Spaceflight Insider

ULA preparing for third launch of 2019

An Atlas V 551 rocket at Cape Canaveral's Space Launch Complex 41 in Florida. The rocket launched the AEHF-4 satellite into orbit on Oct. 17, 2018.. Photo Credit: Scott Schilke / SpaceFlight Insider

An Atlas V 551 rocket at Cape Canaveral’s Space Launch Complex 41 in Florida with the AEHF-4 satellite. This particular satellite was sent to orbit on Oct. 17, 2018.. Photo Credit: Scott Schilke / SpaceFlight Insider

CAPE CANAVERAL, Fla. — United Launch Alliance (ULA) is set to conduct its first Atlas V launch in nearly 10 months with the AEHF-5 mission.

At present the mission is scheduled to get underway on Aug. 8, 2019 at 5:44 a.m. EDT (0944 UTC) from Space Launch Complex 41 (SLC-41) at Cape Canaveral Air Force Station in Florida. The window extends for about two hours, closing at 7:44 a.m. EDT (1144 UTC).

An Atlas V 551 (the 551 configuration has five solid rocket boosters and a five meter diameter payload fairing) has been selected to carry the fifth Advanced Extremely High Frequency satellite to a customized geostationary transfer orbit. This will be the second AEHF satellite to fly on this configuration of the Atlas V, the first three spacecraft were launched atop the 531 version of the rocket.

The U.S. Air Force expects for the spacecraft to reach its intended orbit in October.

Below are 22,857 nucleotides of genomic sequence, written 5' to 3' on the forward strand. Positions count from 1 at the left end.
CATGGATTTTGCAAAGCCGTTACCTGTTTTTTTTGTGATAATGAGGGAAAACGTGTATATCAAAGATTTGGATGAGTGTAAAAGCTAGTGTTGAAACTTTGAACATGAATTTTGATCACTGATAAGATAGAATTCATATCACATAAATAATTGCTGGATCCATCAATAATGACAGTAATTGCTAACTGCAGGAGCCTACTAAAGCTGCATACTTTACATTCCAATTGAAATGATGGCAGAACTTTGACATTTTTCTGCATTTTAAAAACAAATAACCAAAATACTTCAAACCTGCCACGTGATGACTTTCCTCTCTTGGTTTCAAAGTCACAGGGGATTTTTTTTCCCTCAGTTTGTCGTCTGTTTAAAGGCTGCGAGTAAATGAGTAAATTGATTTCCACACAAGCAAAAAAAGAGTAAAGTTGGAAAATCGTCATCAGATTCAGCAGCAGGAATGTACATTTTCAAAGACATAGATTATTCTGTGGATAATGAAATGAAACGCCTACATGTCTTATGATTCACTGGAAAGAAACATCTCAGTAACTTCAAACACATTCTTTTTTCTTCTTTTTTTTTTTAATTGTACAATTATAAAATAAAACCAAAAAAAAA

AEHF-5 is not the only satellite hitching a ride to space on Atlas V. A 12U Cubesat will separate from an aft-bulkhead carrier on Centaur shortly after the end of the second burn. This satellite will test new orbital debris tracking technologies.

The Advanced Extremely High Frequency system has been developed as a replacement for Milstar. Milstar was launched in the 1990s and early 2000s on Titan IV rockets. AEHF provides jam-resistant communications for strategic and tactical users and is capable of surviving nuclear war.

 

 

 

 

 

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Patrick Attwell is a native of Houston, Texas but he currently resides in Austin, Texas where he studies accounting at Concordia University Texas. Atwell has had a passion for all things pertaining to aerospace, rocketry, and aviation. Atwell has worked to cover these fields for more than a decade. After he attended and watched the launch of NASA’s OSIRIS-REx mission it gave him what is known in the space community as “rocket fever.” Since that time, Atwell has followed his dreams and has covered events dealing with NASA’s Commercial Crew flight assignments at NASA’s Johnson Space Center and other space-related events in the Lone Star State.

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